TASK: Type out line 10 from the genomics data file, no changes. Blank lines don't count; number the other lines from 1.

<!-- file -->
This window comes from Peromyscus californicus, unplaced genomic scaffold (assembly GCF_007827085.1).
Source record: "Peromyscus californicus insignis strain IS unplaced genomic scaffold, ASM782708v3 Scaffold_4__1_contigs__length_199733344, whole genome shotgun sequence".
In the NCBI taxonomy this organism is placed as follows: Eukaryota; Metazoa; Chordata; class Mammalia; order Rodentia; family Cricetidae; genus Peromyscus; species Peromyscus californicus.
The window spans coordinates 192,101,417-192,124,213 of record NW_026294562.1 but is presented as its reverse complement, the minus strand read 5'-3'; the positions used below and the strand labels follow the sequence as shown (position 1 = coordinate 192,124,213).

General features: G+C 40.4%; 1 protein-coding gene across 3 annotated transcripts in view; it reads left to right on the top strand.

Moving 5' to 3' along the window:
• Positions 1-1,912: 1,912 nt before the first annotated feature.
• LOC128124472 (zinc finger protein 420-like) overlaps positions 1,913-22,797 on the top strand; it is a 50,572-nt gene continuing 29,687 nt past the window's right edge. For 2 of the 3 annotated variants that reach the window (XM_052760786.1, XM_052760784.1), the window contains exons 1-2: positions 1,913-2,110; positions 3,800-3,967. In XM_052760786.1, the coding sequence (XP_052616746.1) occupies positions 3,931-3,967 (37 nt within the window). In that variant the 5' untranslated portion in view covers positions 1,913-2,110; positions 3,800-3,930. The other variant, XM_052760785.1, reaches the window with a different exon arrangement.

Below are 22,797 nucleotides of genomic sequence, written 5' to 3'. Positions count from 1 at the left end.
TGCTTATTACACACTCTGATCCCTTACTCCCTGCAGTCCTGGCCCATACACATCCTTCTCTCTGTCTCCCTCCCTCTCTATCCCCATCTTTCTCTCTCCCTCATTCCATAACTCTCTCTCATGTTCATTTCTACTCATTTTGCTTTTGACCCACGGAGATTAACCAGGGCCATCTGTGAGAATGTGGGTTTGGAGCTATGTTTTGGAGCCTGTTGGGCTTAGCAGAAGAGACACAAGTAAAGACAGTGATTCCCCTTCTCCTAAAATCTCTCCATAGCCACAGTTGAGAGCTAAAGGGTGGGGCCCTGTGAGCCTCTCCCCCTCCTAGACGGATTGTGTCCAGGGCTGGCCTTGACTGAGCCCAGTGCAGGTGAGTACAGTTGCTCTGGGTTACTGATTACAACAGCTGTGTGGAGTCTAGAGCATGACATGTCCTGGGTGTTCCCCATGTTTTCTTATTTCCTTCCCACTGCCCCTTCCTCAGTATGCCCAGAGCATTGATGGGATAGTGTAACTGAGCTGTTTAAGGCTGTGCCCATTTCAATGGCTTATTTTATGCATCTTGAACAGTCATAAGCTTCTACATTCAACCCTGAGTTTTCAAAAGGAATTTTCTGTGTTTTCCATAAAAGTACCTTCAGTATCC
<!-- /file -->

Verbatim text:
TGCTTATTACACACTCTGATCCCTTACTCCCTGCAGTCCTGGCCCATACACATCCTTCTCTCTGTCTCCCTCCCTCTCTATCCCCATCTTTCTCTCTCCCTCATTCCATAACTCTCTCTCATGTTCATTTCTACTCATTTTGCTTTTGACCCACGGAGATTAACCAGGGCCATCTGTGAGAATGTGGGTTTGGAGCTATGTTTTGGAGCCTGTTGGGCTTAGCAGAAGAGACACAAGTAAAGACAGTGATTCCCCTTCTCCTAAAATCTCTCCATAGCCACAGTTGAGAGCTAAAGGGTGGGGCCCTGTGAGCCTCTCCCCCTCCTAGACGGATTGTGTCCAGGGCTGGCCTTGACTGAGCCCAGTGCAGGTGAGTACAGTTGCTCTGGGTTACTGATTACAACAGCTGTGTGGAGTCTAGAGCATGACATGTCCTGGGTGTTCCCCATGTTTTCTTATTTCCTTCCCACTGCCCCTTCCTCAGTATGCCCAGAGCATTGATGGGATAGTGTAACTGAGCTGTTTAAGGCTGTGCCCATTTCAATGGCTTATTTTATGCATCTTGAACAGTCATAAGCTTCTACATTCAACCCTGAGTTTTCAAAAGGAATTTTCTGTGTTTTCCATAAAAGTACCTTCAGTATCC